HBO is teaming up with Judd Apatow for a two-part documentary on legendary comedian George Carlin.
Apatow will produce and co-direct with his longtime collaborator Michael Bonfiglio. The two-part film will feature interviews with Carlin’s family and friends, material from his standup specials and TV appearances, as well as his personal archive. Joe Beshenkovsky will edit and Teddy Leifer will executive produce.
Carlin, who died in 2008, is one of the most famous and influential comedians and social critics in American history. He filmed 14 stand-up specials for HBO and appeared on “The Tonight Show” more than 130 times. Among his most famous bits is the “Seven Words You Can Never Say On Television.” Carlin also hosted the debut episode of “Saturday Night Live” in 1975.
Apatow and Bonfiglio had previously worked on HBO’s “The Zen Diaries Of Garry Shandling,” which won an Emmy in 2018 for Outstanding Documentary or Nonfiction Special.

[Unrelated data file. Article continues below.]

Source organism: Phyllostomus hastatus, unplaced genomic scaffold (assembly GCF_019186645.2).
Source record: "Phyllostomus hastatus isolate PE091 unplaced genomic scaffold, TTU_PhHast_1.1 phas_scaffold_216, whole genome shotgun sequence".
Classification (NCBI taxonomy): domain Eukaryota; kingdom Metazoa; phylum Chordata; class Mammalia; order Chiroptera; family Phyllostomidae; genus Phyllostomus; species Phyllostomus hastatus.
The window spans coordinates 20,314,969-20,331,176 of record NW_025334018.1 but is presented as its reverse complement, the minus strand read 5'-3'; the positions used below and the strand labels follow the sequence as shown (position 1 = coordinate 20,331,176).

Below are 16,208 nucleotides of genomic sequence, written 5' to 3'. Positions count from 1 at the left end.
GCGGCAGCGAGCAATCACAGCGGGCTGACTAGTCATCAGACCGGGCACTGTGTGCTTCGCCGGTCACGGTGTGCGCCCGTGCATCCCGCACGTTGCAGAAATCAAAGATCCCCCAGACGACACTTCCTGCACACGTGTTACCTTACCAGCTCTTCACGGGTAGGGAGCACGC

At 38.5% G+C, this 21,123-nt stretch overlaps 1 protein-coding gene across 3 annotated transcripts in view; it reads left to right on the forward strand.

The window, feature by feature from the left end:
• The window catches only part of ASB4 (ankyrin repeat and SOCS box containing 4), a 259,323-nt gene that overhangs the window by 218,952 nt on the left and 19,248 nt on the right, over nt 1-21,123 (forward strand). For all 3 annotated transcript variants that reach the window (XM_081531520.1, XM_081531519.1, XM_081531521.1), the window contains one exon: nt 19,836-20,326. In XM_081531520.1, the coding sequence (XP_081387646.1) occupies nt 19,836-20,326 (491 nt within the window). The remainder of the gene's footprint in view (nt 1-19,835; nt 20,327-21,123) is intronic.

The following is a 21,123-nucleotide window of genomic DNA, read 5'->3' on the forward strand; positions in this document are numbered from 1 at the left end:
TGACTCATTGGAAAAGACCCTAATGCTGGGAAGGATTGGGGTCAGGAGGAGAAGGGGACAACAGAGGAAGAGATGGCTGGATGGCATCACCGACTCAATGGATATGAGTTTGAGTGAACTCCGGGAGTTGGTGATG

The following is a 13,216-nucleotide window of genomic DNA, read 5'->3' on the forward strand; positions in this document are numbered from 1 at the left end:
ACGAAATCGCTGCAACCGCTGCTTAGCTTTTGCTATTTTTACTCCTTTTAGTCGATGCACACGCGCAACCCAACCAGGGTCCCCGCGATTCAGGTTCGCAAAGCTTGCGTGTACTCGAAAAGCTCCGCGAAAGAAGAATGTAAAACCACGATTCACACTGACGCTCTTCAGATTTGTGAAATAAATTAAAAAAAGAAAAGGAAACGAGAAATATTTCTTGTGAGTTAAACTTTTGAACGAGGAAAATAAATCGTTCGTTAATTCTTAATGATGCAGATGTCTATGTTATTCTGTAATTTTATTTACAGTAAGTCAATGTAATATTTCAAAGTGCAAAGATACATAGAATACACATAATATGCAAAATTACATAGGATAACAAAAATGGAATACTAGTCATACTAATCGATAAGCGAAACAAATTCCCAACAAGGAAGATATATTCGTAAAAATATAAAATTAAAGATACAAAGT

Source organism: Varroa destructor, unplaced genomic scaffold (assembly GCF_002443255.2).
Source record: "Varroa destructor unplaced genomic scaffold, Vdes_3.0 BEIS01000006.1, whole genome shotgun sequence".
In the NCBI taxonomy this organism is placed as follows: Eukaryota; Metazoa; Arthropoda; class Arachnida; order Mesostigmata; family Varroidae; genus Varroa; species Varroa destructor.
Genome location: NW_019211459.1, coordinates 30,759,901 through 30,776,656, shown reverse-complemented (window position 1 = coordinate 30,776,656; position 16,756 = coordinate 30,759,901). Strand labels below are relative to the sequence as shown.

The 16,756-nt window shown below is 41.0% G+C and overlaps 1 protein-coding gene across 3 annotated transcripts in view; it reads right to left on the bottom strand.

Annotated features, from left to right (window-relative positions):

“George Carlin’s work becomes more relevant every day,” Apatow said. “It is an honor to be given the opportunity to tell the story of his life and work.”
“Having been the public keeper of my dad’s legacy these last 12 years, I’ve dreamt of the right people appearing at the right moment to give the documentary telling of my father’s story what it deserves – an honoring of his comedic genius and unique cultural impact, while not shying away from his personal struggles and humanity,” said Carlin’s daughter, Kelly Carlin. “I’m thrilled that Jerry Hamza and I have teamed up with Judd Apatow, Michael Bonfiglio and Teddy Leifer to make it happen now. May the comedy gods smile up at us as we endeavor to share my dad’s heart, mind and genius with the world.”